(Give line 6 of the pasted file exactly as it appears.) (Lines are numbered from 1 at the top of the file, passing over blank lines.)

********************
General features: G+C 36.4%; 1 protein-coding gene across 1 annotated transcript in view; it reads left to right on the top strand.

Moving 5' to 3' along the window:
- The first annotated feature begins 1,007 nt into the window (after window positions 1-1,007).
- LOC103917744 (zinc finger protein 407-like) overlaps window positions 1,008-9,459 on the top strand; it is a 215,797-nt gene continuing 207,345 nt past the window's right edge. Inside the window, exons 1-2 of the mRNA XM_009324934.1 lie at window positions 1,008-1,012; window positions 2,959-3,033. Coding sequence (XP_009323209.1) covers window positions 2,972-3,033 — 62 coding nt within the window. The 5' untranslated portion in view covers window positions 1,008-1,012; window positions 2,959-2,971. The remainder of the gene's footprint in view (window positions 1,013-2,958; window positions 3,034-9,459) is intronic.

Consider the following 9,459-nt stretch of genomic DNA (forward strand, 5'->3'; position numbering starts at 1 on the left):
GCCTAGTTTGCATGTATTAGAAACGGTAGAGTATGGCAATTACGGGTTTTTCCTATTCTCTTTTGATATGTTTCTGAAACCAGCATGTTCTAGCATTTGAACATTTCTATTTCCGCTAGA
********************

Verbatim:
GCCTAGTTTGCATGTATTAGAAACGGTAGAGTATGGCAATTACGGGTTTTTCCTATTCTCTTTTGATATGTTTCTGAAACCAGCATGTTCTAGCATTTGAACATTTCTATTTCCGCTAGA